(repeat) Thanks Carole Fernandez. I'm Adam Jones. I'm an analyst in finance. My wife and I volunteer at a homeless shelter once a month.

etc etc. you get the idea.

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I found a few videos where name games are used. Some things to think about is how you can effectively engage the people involved and maximize their name learning and retention. Possibly grouping people up in smaller groups will help them to learn more names in the long term. Playing with a group of 50 generally means that some people will fly under the radar and not have their names remembered as well as say, "Steve, the funny guy, with the great personality who made everyone laugh with his one good joke during the group activity."

  1. Name Impulse - Here a group is arranged in a circle and must say their own name. Each person must say their name as they go around in a circle until the circle has completed. Considering it will take multiple tries to get through quickly it forces reiteration of people saying their names and allows others to learn them too.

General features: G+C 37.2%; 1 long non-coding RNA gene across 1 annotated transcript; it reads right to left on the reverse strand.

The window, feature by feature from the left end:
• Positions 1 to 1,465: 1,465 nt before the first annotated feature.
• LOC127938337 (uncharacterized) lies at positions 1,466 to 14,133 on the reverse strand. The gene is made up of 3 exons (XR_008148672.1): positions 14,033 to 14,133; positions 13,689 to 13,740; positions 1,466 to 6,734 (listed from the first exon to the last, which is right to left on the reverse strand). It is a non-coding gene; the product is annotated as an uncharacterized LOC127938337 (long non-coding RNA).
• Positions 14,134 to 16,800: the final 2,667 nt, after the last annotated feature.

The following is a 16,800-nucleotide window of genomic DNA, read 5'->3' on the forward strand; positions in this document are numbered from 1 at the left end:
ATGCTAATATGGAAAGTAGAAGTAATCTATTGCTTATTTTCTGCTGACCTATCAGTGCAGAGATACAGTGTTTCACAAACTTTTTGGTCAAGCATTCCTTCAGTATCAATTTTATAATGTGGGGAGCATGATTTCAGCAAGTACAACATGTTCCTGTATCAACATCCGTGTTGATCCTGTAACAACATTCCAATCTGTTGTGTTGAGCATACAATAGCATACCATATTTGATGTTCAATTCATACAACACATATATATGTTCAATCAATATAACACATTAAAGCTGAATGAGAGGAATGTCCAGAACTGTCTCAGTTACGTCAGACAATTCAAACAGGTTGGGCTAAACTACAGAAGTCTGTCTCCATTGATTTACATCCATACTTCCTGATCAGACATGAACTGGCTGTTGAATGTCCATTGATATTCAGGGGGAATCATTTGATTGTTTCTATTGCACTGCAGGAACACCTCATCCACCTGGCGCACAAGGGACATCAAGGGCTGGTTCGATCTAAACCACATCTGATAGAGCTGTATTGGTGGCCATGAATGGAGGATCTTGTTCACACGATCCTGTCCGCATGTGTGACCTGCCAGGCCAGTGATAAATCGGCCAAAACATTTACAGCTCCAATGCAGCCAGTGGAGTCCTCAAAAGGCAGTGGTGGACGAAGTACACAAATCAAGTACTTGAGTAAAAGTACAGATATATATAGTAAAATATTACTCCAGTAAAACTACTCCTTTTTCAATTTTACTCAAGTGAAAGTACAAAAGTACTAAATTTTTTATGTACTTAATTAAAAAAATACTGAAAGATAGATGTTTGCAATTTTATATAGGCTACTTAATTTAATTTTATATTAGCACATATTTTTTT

2. The Name Game (with movement) - Got a group of people who are comfortable with moving and motion? Perfect game here! This one gets people in a group and each person chooses to associate a movement with their name. Then the group of people in the circle all do the movement together, saying the person's name. Applying a motion to a name helps people to retain the name.

  3. Another option, but not too PC is the Bang/The Gun Name Game - This one is a little more intricate and involves people "kinda" already knowing some names. The instructions can be found in the link.

There are a plethora of other options on the Internet. Just google name game and see if you find anything else you like. Most importantly though, HAVE FUN WITH IT!!!